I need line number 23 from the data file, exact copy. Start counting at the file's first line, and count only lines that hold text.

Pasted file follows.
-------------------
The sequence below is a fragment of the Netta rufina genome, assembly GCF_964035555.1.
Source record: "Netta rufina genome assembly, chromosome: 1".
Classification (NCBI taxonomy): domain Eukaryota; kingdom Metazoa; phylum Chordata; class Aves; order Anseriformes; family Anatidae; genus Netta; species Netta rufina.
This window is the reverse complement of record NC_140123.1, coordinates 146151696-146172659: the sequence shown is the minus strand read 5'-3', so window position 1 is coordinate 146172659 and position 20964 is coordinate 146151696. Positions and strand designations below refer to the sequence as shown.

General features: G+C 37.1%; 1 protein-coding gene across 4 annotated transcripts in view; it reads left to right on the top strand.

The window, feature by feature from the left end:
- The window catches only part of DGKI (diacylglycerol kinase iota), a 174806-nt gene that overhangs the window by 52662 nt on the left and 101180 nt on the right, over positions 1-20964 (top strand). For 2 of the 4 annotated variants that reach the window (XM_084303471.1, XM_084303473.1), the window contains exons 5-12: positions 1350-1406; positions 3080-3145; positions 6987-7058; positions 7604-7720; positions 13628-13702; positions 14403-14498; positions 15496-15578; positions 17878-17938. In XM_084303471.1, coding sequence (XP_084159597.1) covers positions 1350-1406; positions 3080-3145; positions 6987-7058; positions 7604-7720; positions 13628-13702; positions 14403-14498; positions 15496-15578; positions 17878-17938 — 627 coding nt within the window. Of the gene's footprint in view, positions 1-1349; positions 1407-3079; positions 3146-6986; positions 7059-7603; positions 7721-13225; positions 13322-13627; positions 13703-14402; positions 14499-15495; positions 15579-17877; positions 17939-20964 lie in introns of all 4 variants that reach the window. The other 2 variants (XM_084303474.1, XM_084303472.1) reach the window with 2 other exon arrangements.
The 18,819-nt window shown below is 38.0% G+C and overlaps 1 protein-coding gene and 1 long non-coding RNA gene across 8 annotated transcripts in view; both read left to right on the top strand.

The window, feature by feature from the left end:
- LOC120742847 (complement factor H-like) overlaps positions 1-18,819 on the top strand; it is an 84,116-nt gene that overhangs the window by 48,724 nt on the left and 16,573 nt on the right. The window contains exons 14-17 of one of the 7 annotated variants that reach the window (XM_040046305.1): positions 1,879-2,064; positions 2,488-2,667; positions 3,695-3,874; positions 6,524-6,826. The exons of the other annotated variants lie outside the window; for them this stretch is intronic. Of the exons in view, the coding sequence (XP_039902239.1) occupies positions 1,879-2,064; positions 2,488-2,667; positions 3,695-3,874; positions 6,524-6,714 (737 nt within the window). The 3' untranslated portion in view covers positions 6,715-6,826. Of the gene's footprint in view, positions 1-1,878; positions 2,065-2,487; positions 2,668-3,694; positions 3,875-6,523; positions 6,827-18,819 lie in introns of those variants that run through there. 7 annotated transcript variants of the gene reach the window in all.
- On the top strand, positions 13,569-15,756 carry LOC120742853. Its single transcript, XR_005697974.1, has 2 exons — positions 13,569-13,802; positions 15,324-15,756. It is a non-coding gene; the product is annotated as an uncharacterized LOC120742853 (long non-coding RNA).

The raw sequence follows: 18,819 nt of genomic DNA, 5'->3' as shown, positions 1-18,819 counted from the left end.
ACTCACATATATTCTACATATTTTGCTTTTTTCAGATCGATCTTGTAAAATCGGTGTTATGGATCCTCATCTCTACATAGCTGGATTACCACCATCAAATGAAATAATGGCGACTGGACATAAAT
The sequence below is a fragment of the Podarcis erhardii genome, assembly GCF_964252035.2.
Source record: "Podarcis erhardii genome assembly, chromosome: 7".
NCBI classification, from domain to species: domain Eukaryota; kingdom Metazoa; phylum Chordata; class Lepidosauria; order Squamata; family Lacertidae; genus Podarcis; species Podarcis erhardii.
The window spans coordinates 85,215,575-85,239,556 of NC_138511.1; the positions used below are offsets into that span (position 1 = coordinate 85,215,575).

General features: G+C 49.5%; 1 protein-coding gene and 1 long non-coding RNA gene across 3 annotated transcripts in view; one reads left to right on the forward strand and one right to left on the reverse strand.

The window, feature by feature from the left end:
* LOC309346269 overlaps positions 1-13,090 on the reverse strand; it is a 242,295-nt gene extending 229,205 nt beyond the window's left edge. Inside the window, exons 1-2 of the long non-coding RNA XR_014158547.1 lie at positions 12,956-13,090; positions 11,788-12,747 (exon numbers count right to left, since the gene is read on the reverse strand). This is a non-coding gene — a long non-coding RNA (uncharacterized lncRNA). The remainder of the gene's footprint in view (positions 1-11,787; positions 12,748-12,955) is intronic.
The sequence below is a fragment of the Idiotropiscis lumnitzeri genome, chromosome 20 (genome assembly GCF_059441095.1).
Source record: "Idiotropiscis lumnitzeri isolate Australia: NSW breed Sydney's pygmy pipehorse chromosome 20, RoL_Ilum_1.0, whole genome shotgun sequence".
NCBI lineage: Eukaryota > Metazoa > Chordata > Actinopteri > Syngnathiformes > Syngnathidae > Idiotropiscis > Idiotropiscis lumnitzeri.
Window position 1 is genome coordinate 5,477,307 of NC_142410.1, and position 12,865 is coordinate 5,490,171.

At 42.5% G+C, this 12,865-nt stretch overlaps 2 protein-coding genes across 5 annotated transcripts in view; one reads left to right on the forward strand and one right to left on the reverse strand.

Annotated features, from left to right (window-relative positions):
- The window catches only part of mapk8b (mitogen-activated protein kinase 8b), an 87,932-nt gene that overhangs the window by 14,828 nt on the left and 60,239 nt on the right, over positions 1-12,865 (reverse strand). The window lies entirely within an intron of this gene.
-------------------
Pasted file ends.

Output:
NCBI lineage: Eukaryota > Metazoa > Chordata > Actinopteri > Syngnathiformes > Syngnathidae > Idiotropiscis > Idiotropiscis lumnitzeri.